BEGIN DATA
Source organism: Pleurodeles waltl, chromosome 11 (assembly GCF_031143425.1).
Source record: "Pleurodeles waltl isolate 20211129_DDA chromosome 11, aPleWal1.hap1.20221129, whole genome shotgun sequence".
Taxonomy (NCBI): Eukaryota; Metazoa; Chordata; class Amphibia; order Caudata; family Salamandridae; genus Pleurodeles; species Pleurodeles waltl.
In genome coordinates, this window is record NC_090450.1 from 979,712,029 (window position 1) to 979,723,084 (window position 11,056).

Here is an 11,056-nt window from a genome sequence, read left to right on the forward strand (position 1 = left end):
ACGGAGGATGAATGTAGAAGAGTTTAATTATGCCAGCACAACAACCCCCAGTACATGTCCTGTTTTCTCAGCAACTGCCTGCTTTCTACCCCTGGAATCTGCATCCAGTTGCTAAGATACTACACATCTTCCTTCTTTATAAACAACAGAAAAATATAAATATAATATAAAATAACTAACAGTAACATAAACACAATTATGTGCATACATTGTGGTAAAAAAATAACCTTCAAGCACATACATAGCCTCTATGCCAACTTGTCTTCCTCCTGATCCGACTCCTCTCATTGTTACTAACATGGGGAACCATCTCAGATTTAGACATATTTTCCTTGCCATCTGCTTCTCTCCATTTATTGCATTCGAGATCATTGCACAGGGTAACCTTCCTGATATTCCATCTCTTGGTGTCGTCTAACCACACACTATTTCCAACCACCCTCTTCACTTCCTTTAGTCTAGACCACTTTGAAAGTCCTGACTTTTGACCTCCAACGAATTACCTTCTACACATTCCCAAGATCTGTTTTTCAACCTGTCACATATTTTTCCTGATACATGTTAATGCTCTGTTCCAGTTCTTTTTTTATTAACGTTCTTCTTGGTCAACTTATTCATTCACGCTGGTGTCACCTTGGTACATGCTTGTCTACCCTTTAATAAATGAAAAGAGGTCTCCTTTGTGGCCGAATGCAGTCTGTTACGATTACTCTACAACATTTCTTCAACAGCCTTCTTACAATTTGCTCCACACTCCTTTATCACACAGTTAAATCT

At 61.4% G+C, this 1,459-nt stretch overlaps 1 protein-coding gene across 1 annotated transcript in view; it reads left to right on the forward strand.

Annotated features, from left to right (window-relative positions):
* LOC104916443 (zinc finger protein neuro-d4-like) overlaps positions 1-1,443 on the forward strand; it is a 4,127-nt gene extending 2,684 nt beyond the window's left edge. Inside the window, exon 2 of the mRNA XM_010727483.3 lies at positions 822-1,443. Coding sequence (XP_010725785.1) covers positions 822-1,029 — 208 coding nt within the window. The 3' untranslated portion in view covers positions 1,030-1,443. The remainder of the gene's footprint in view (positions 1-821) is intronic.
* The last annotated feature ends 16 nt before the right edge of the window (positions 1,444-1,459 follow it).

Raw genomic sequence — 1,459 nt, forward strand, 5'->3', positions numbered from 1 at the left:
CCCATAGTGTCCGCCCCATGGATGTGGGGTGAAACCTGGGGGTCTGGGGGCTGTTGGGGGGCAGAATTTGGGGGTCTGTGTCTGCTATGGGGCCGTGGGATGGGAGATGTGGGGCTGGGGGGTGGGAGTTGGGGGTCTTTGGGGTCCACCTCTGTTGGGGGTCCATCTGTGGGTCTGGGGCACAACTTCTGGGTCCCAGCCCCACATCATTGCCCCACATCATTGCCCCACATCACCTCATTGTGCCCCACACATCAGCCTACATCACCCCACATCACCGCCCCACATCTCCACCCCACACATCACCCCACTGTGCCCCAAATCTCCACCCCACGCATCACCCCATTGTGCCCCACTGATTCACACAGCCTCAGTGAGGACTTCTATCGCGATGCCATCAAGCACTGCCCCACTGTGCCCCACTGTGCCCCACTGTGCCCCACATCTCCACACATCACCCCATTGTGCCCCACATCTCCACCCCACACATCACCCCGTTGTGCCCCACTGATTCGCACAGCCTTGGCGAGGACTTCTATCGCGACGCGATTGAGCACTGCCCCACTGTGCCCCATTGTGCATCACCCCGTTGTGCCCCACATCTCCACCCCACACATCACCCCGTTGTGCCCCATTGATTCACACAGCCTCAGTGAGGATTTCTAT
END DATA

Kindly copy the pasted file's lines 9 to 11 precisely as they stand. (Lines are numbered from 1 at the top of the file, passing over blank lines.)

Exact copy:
* LOC104916443 (zinc finger protein neuro-d4-like) overlaps positions 1-1,443 on the forward strand; it is a 4,127-nt gene extending 2,684 nt beyond the window's left edge. Inside the window, exon 2 of the mRNA XM_010727483.3 lies at positions 822-1,443. Coding sequence (XP_010725785.1) covers positions 822-1,029 — 208 coding nt within the window. The 3' untranslated portion in view covers positions 1,030-1,443. The remainder of the gene's footprint in view (positions 1-821) is intronic.
* The last annotated feature ends 16 nt before the right edge of the window (positions 1,444-1,459 follow it).

Raw genomic sequence — 1,459 nt, forward strand, 5'->3', positions numbered from 1 at the left: